➦In 1917...Douglas Edwards born (Died at age 73 – October 13, 1990). He was a network news television anchor. He anchored CBS's first network nightly television news broadcast from 1947–1962, which was later to be titled CBS Evening News.
In the mid-1940s, Edwards was host of the radio program Behind the Scenes at CBS.
In 1947, as CBS's top correspondents and commentators shunned the fledgling medium of television, Edwards was chosen to present regular CBS television news programs and to host CBS's television coverage of the 1948 Democratic and Republican conventions. The term "anchor" would not be used until 1952, when CBS News chief Sig Mikelson would use it to describe Walter Cronkite's role in the network's political convention coverage.
At first, Edwards would be eclipsed by John Cameron Swayze of NBC News's Camel News Caravan, but he would eventually regain his ratings lead. By the mid-1950s, the nightly 15-minute newscast Douglas Edwards with the News was watched by nearly 30 million viewers.
Edwards' last newscast on the evening news was on April 13, 1962. Edwards was replaced by Walter Cronkite, and the program became Walter Cronkite with the News. On September 2, 1963, the program was retitled CBS Evening News with Walter Cronkite and became the first half-hour weeknight news broadcast of network television and was moved to 6:30 p.m. .
Edwards subsequently moved back to CBS Radio, where he delivered the network's flagship evening newscasts The World Tonight for many years.
➦In 1927...NBC newsman John Chancellor was born in Chicago. He spent most of his career with NBC News. He served as anchor of the NBC Nightly News from 1970 to 1982 and continued to do editorials and commentaries for NBC Nightly News with Tom Brokaw until 1993.
During the 1976 election he introduced the concept of Red and Blue states, which survives to this day.
He died of stomach cancer July 12 1996, two days shy of his 69th birthday.
➦In 1957…Master satirist Stan Freberg debuted a new weekly comedy program on CBS Radio Network in the time slot previously occupied by Jack Benny.
In addition to Freberg, the cast included June Foray, Peter Leeds, and Daws Butler. Billy May arranged and conducted the music. The program failed to attract sponsors and the network cancelled the series after 15 episodes. It was the last U.S. network radio show to devote itself purely to comedy.
➦In 1969...WBZ 1030 AM, Boston increased its talk programming to a full 10 1/2 hours-a-day.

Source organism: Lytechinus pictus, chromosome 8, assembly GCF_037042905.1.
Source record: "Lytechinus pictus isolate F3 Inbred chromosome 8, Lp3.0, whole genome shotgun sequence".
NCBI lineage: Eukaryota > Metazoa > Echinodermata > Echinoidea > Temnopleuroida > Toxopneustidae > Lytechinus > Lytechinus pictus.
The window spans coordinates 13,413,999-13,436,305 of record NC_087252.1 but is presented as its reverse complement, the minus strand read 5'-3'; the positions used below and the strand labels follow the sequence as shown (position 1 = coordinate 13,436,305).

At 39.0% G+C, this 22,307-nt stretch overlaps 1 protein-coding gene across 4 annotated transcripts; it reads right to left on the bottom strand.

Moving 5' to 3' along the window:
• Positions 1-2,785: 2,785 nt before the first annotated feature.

Increased competition in the top 40 format — first from WMEX 1510 AM which had programmed a top 40 format since 1957, then from WRKO, which adopted the format in 1967 — led WBZ to shift its music programming to adult contemporary in 1969, playing several songs an hour between 6 and 9 a.m. (though it was not unheard of for Carl DeSuze to play only one, if any, song an hour during his show), 10 to 12 songs an hour between 9 a.m. and 4 p.m., and 4 to 6 songs an hour between 4 and 7 p.m..
At night, WBZ programmed talk shows, with such hosts as Guy Mainella, a pioneer in sports talk; Jerry Williams in the evenings; and Larry Glick's overnight show. Music was also programmed during the day on weekends.
Beginning in the late 1960s, WBZ made a major push into live play-by-play sports. From 1966 through 1979, and again from 1991 through 1994, WBZ was home to radio broadcasts of New England Patriots football. In the fall of 1969, WBZ regained the radio rights to the Boston Bruins (which it had lost in 1951), and also began carrying Boston Celtics basketball. The Bruins stayed through the 1977-78 season.
➦In 1984...FLASHBACK..from R&R Week of July 13, 1984:
➦In 1990...Howard Stern debuted in the New York market on WWOR-TV in 1990 as host of a talk show featuring his trademark of outrageous humor. The program entered national syndication in January 1991 and ultimately ended on August 8, 1992 because of the growing production costs.
➦In 2015…Marlene Sanders died at age 84 from cancer (Born - January 10, 1931). She was a TV news correspondent, anchor, producer and executive who worked for ABC News in the 1960s and 1970s and moved to CBS News in 1978. She is known for being the first woman to achieve several milestones in the then male-dominated field of television news.
Shortly after joining ABC News as a correspondent in 1964, Sanders became the first woman to anchor an evening news broadcast for a major network when she substituted for the regular anchor, who had become ill. She was also the first woman to report on the Vietnam War from the field. In 1976, ABC promoted her to vice president and director of documentaries, making her one of the first women to reach upper management in the field. She also won three Emmy Awards for documentaries she produced for CBS.